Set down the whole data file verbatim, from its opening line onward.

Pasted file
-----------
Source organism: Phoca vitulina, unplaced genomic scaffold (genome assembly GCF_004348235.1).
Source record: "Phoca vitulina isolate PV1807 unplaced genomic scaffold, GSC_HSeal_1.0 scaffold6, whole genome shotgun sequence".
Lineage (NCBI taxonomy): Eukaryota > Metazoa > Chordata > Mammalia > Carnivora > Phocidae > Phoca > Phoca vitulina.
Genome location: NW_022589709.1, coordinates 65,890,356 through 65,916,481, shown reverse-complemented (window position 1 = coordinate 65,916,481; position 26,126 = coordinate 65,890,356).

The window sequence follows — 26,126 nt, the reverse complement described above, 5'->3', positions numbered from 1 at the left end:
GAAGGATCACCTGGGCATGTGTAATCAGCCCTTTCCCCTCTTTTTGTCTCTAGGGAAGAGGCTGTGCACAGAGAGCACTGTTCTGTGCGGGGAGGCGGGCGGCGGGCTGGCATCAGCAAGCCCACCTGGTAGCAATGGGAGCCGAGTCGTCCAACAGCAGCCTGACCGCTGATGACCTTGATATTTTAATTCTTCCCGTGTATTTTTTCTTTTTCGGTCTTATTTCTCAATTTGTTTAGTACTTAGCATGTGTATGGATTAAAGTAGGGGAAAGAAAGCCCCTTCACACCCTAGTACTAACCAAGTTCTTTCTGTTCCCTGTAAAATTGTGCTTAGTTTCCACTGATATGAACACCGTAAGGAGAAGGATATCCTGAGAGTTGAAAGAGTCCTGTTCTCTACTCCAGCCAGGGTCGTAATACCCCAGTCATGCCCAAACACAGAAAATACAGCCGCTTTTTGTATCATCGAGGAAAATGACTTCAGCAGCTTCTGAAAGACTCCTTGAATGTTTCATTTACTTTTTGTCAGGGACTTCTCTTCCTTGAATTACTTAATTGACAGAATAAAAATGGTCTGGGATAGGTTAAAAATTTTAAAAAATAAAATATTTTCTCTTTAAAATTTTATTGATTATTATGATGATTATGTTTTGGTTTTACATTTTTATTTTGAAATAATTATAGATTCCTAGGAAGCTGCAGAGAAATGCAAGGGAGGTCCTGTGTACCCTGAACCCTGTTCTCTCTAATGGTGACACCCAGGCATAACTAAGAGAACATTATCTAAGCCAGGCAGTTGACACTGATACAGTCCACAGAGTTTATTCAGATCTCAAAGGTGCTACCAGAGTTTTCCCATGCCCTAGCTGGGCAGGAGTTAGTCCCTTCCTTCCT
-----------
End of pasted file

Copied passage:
Source organism: Phoca vitulina, unplaced genomic scaffold (genome assembly GCF_004348235.1).
Source record: "Phoca vitulina isolate PV1807 unplaced genomic scaffold, GSC_HSeal_1.0 scaffold6, whole genome shotgun sequence".
Lineage (NCBI taxonomy): Eukaryota > Metazoa > Chordata > Mammalia > Carnivora > Phocidae > Phoca > Phoca vitulina.
Genome location: NW_022589709.1, coordinates 65,890,356 through 65,916,481, shown reverse-complemented (window position 1 = coordinate 65,916,481; position 26,126 = coordinate 65,890,356).

The window sequence follows — 26,126 nt, the reverse complement described above, 5'->3', positions numbered from 1 at the left end:
GAAGGATCACCTGGGCATGTGTAATCAGCCCTTTCCCCTCTTTTTGTCTCTAGGGAAGAGGCTGTGCACAGAGAGCACTGTTCTGTGCGGGGAGGCGGGCGGCGGGCTGGCATCAGCAAGCCCACCTGGTAGCAATGGGAGCCGAGTCGTCCAACAGCAGCCTGACCGCTGATGACCTTGATATTTTAATTCTTCCCGTGTATTTTTTCTTTTTCGGTCTTATTTCTCAATTTGTTTAGTACTTAGCATGTGTATGGATTAAAGTAGGGGAAAGAAAGCCCCTTCACACCCTAGTACTAACCAAGTTCTTTCTGTTCCCTGTAAAATTGTGCTTAGTTTCCACTGATATGAACACCGTAAGGAGAAGGATATCCTGAGAGTTGAAAGAGTCCTGTTCTCTACTCCAGCCAGGGTCGTAATACCCCAGTCATGCCCAAACACAGAAAATACAGCCGCTTTTTGTATCATCGAGGAAAATGACTTCAGCAGCTTCTGAAAGACTCCTTGAATGTTTCATTTACTTTTTGTCAGGGACTTCTCTTCCTTGAATTACTTAATTGACAGAATAAAAATGGTCTGGGATAGGTTAAAAATTTTAAAAAATAAAATATTTTCTCTTTAAAATTTTATTGATTATTATGATGATTATGTTTTGGTTTTACATTTTTATTTTGAAATAATTATAGATTCCTAGGAAGCTGCAGAGAAATGCAAGGGAGGTCCTGTGTACCCTGAACCCTGTTCTCTCTAATGGTGACACCCAGGCATAACTAAGAGAACATTATCTAAGCCAGGCAGTTGACACTGATACAGTCCACAGAGTTTATTCAGATCTCAAAGGTGCTACCAGAGTTTTCCCATGCCCTAGCTGGGCAGGAGTTAGTCCCTTCCTTCCT